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Green2Go Recycle Station Wins Jackson Award

Dec 05, 2019   |   by Julie Bonette and Catha Mayor Lamm

A team of undergraduate students designed Green2Go return stations to encourage faster and higher return rates of Dartmouth's reusable food containers. The project earned this term's Phillip R. Jackson Award for the best overall performance in ENGS 21: Introduction to Engineering.

The members of the winning team, selected from more than a dozen groups, are: Clyde (Sebastian) Logue ’22, Christopher Connors ’21, Seamus Hall ’20, Jenna Lee ’22, and Maxwell Holden ’22. The team’s TA was Peter Unger ’20 and their instructor was Lee Schuette, manager of operations of Thayer’s Machine Shop.

The Green2Go program was piloted by Dartmouth student Madison Sobol ’18 in the summer of 2016 and has since been adopted campus-wide to reduce plastic waste from Dartmouth’s dining halls. Dartmouth Dining Services (DDS) recommends returning the containers within two days to help keep them sanitary, but, according to the students, many find it inconvenient to return the containers within that time.

“This is an issue for Dartmouth Dining because once those [contaminated or damaged] containers are returned, they have to be thrown out in the landfill,” said Logue. “So, it sort of defeats the sustainability aspect of the whole system.”

In fact, the group's final report stated, “The lack of a convenient Green2Go return system causes students to refrain from using it, leading to DDS re-purchasing 24% of their container fleet at the start of every term and defeating the purpose of waste reduction and sustainability at Dartmouth.”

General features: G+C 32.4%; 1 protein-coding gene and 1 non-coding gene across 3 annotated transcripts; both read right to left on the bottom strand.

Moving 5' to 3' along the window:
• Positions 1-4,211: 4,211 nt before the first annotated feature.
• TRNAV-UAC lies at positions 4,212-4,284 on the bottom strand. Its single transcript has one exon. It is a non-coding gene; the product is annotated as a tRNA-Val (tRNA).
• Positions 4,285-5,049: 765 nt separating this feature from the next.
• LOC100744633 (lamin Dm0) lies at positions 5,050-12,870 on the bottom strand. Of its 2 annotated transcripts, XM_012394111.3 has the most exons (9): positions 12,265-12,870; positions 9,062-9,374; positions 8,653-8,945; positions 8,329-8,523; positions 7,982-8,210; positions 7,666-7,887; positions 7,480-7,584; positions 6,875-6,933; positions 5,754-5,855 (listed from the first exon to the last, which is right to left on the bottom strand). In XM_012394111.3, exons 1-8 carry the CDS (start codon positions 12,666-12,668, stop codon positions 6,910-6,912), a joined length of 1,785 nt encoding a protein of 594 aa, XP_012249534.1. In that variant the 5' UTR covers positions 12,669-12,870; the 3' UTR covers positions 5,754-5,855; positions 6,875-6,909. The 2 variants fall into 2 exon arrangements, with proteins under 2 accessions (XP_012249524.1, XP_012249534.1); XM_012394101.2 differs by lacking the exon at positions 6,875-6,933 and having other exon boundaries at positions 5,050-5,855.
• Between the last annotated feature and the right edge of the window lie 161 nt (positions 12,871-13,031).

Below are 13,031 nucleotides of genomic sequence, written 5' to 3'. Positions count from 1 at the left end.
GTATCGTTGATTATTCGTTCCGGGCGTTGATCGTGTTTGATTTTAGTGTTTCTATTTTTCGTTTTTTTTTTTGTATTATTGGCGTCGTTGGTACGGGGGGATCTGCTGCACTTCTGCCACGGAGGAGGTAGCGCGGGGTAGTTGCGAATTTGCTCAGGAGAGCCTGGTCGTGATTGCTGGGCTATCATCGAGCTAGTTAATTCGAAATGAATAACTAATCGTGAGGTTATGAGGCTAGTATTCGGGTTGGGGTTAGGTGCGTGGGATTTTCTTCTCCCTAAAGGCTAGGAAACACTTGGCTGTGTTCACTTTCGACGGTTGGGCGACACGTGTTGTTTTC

To solve this problem, the team modified an existing trash can to create additional autonomous collection locations so that students can return their containers more quickly and easily. The units are compatible with industrial trash cans currently used on campus and are equipped with a barcode scanner and locking system to keep unwanted trash and recycling out.

“We think we would greatly increase the speed and the efficiency with which students return these containers, resulting in increased sustainability,” said Logue.

The team is still prototyping their idea, but were told by Dartmouth Dining that the idea has potential and may be implemented on campus.

The Jackson Award, named after and established by the former Thayer Board of Advisors member, is given each quarter by a review board which applies the following criteria:

  • Societal importance of the selected problem
  • User-centric design considerations
  • Sophistication of the design and degree of difficulty
  • Functionality of the prototype, its documentation and testing
  • Holistic approach to the engineering design process
  • Consistent outstanding performance on both written and oral milestones

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